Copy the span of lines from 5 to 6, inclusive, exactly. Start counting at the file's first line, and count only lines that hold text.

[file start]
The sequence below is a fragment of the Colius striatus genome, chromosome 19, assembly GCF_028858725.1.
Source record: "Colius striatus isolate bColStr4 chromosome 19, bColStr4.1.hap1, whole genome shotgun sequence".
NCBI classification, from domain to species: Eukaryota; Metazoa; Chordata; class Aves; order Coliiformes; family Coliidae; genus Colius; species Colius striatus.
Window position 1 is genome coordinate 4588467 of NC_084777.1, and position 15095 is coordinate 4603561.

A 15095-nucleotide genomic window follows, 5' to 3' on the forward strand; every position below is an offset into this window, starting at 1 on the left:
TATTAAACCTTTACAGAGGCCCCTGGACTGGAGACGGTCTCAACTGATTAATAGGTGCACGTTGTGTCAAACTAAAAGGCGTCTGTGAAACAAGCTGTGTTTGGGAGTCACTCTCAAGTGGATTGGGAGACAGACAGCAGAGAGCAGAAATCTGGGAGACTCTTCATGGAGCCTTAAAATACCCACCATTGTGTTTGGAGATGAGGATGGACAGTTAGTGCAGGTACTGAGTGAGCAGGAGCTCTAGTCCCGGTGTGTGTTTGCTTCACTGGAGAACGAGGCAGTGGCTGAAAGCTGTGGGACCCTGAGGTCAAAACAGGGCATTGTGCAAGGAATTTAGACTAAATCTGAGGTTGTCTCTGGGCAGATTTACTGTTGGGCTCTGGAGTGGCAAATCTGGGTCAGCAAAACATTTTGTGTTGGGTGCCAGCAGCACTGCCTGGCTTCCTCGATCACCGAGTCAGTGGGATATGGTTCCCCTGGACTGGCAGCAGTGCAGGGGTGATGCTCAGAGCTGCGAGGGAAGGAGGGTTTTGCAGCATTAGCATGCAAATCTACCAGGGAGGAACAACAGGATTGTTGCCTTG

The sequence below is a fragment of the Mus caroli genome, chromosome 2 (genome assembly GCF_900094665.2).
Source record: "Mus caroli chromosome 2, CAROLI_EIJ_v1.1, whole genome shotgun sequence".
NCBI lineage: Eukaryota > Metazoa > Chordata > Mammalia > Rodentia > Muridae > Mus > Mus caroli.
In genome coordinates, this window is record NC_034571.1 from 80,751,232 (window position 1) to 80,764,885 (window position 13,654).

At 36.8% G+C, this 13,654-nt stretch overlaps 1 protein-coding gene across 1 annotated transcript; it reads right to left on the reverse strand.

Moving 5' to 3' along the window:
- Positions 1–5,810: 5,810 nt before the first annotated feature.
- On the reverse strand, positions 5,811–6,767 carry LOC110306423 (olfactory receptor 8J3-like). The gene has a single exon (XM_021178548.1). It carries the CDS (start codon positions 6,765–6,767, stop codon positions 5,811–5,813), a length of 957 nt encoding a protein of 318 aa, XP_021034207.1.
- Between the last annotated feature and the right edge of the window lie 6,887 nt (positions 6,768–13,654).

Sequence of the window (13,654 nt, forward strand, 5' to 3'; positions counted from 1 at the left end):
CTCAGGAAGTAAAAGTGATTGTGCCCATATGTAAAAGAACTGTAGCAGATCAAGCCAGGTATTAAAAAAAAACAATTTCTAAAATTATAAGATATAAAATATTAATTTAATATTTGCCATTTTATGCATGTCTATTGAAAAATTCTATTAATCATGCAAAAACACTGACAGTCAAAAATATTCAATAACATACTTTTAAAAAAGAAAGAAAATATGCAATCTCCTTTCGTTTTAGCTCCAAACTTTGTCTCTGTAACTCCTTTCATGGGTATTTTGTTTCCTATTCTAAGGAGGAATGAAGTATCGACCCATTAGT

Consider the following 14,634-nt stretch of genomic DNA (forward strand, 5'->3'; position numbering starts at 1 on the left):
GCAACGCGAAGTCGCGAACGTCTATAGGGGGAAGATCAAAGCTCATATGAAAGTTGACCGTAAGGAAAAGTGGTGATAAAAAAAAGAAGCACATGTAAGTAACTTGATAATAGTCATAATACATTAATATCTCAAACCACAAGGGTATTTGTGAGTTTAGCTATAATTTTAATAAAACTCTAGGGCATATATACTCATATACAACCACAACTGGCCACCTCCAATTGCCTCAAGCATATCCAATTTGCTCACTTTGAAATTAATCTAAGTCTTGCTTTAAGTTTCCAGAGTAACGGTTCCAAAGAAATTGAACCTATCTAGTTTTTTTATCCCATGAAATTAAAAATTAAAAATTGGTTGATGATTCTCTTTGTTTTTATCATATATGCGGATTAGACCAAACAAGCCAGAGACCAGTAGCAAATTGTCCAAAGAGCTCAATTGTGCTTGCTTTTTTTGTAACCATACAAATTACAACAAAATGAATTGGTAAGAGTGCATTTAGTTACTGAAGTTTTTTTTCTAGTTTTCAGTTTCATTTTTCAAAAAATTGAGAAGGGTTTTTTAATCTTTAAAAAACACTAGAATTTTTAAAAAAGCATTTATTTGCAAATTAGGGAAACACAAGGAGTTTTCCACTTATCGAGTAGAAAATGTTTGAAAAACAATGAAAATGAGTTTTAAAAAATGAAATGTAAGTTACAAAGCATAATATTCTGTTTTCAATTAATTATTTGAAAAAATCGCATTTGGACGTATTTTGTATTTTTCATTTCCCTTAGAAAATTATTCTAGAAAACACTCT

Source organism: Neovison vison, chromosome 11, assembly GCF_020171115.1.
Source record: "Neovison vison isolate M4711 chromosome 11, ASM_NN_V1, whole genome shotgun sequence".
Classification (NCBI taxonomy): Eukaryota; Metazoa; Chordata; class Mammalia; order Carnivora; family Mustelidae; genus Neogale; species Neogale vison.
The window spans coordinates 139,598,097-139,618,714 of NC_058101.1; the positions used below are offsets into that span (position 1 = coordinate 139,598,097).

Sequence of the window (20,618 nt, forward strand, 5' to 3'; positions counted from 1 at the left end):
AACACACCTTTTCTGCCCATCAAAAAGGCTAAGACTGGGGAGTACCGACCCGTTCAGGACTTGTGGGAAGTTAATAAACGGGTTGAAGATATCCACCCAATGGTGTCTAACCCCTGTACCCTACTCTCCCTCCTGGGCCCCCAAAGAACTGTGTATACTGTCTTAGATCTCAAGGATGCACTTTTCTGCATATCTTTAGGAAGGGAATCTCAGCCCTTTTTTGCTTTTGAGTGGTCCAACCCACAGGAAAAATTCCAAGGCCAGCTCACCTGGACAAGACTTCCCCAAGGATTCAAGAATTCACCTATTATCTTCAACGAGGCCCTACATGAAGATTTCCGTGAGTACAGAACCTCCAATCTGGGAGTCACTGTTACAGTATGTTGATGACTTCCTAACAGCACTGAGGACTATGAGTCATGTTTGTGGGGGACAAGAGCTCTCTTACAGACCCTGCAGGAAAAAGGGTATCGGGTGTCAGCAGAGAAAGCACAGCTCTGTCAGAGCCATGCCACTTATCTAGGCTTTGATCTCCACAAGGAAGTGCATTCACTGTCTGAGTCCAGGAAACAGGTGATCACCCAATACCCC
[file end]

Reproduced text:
A 15095-nucleotide genomic window follows, 5' to 3' on the forward strand; every position below is an offset into this window, starting at 1 on the left:
TATTAAACCTTTACAGAGGCCCCTGGACTGGAGACGGTCTCAACTGATTAATAGGTGCACGTTGTGTCAAACTAAAAGGCGTCTGTGAAACAAGCTGTGTTTGGGAGTCACTCTCAAGTGGATTGGGAGACAGACAGCAGAGAGCAGAAATCTGGGAGACTCTTCATGGAGCCTTAAAATACCCACCATTGTGTTTGGAGATGAGGATGGACAGTTAGTGCAGGTACTGAGTGAGCAGGAGCTCTAGTCCCGGTGTGTGTTTGCTTCACTGGAGAACGAGGCAGTGGCTGAAAGCTGTGGGACCCTGAGGTCAAAACAGGGCATTGTGCAAGGAATTTAGACTAAATCTGAGGTTGTCTCTGGGCAGATTTACTGTTGGGCTCTGGAGTGGCAAATCTGGGTCAGCAAAACATTTTGTGTTGGGTGCCAGCAGCACTGCCTGGCTTCCTCGATCACCGAGTCAGTGGGATATGGTTCCCCTGGACTGGCAGCAGTGCAGGGGTGATGCTCAGAGCTGCGAGGGAAGGAGGGTTTTGCAGCATTAGCATGCAAATCTACCAGGGAGGAACAACAGGATTGTTGCCTTG